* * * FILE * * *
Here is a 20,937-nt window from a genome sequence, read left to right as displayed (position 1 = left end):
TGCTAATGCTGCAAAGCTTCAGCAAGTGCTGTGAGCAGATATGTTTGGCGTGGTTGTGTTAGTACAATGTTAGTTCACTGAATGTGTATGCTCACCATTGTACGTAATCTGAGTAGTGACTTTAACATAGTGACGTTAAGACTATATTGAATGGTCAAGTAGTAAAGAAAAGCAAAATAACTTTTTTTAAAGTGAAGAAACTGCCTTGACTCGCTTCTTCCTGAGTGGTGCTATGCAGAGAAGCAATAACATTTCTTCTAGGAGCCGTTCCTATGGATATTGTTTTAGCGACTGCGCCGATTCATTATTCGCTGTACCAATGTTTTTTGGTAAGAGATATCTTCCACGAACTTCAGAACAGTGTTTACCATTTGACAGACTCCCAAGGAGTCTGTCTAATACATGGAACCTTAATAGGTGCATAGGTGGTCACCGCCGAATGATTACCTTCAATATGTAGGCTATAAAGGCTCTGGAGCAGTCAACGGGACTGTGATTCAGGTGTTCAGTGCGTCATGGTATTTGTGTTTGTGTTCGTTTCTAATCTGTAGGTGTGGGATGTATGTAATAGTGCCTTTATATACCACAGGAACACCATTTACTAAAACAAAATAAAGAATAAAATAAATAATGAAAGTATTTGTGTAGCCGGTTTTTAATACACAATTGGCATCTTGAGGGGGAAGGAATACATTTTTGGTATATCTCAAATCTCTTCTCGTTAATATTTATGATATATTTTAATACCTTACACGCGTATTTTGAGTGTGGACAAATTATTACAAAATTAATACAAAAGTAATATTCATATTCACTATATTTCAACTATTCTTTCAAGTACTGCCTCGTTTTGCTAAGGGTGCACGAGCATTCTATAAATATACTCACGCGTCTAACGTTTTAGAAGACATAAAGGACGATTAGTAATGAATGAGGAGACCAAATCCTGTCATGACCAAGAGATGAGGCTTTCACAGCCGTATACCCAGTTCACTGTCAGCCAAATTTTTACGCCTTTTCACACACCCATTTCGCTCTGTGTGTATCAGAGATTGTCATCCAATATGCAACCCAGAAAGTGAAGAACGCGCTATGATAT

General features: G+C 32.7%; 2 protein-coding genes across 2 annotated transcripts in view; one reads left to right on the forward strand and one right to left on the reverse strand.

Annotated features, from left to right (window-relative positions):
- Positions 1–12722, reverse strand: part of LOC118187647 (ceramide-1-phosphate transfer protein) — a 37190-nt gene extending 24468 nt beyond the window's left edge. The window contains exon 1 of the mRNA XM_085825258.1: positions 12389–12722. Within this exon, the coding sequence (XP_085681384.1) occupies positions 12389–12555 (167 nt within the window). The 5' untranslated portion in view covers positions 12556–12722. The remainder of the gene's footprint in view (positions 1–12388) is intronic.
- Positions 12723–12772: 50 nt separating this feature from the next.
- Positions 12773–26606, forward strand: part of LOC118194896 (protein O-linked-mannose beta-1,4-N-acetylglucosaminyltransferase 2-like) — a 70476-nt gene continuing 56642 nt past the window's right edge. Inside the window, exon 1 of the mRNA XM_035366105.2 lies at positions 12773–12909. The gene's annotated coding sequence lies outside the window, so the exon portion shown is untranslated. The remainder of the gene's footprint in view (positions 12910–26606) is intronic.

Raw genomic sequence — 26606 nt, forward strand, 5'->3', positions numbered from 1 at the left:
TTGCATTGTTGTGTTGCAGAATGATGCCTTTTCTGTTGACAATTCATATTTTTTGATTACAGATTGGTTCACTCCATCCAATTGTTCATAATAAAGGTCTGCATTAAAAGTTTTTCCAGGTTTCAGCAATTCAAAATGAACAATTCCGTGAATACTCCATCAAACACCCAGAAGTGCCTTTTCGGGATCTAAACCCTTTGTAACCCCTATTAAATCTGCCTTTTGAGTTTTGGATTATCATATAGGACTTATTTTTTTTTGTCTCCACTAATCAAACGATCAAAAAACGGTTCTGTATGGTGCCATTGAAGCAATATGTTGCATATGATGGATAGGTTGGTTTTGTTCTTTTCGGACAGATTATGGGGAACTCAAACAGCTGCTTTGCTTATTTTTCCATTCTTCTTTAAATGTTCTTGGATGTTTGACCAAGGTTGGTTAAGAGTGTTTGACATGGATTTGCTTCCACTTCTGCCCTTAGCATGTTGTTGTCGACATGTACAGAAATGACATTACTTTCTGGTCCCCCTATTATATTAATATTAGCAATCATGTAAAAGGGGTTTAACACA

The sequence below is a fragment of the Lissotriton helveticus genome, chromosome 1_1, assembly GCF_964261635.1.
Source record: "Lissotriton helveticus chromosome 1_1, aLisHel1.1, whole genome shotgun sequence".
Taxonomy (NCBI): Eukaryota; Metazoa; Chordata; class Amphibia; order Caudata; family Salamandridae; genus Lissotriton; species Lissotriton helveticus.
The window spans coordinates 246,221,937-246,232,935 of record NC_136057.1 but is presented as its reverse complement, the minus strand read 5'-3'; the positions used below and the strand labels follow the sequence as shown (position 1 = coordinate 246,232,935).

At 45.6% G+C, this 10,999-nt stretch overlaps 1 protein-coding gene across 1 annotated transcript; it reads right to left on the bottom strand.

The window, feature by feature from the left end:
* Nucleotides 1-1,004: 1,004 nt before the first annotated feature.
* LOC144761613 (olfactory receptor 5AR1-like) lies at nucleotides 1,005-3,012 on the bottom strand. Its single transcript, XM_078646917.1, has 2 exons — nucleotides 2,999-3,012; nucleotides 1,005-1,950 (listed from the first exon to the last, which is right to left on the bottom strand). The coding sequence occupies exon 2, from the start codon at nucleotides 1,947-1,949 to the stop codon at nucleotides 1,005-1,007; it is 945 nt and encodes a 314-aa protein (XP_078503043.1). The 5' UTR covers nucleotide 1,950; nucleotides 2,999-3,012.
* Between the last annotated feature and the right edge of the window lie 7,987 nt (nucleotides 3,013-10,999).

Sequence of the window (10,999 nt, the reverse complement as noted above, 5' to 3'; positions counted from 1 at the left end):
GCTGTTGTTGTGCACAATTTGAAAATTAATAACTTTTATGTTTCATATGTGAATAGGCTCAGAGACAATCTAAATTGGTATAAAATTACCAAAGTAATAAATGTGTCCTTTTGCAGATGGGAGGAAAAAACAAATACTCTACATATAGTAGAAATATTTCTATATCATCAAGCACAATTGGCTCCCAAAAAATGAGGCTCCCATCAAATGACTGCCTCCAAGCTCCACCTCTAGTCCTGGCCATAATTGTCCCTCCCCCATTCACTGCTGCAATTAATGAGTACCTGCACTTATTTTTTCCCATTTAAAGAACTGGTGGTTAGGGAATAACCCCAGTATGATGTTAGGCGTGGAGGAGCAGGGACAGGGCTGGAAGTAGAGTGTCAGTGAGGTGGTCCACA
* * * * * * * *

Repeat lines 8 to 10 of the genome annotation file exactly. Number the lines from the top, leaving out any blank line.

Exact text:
Raw genomic sequence — 26606 nt, forward strand, 5'->3', positions numbered from 1 at the left:
TTGCATTGTTGTGTTGCAGAATGATGCCTTTTCTGTTGACAATTCATATTTTTTGATTACAGATTGGTTCACTCCATCCAATTGTTCATAATAAAGGTCTGCATTAAAAGTTTTTCCAGGTTTCAGCAATTCAAAATGAACAATTCCGTGAATACTCCATCAAACACCCAGAAGTGCCTTTTCGGGATCTAAACCCTTTGTAACCCCTATTAAATCTGCCTTTTGAGTTTTGGATTATCATATAGGACTTATTTTTTTTTGTCTCCACTAATCAAACGATCAAAAAACGGTTCTGTATGGTGCCATTGAAGCAATATGTTGCATATGATGGATAGGTTGGTTTTGTTCTTTTCGGACAGATTATGGGGAACTCAAACAGCTGCTTTGCTTATTTTTCCATTCTTCTTTAAATGTTCTTGGATGTTTGACCAAGGTTGGTTAAGAGTGTTTGACATGGATTTGCTTCCACTTCTGCCCTTAGCATGTTGTTGTCGACATGTACAGAAATGACATTACTTTCTGGTCCCCCTATTATATTAATATTAGCAATCATGTAAAAGGGGTTTAACACA

The sequence below is a fragment of the Lissotriton helveticus genome, chromosome 1_1, assembly GCF_964261635.1.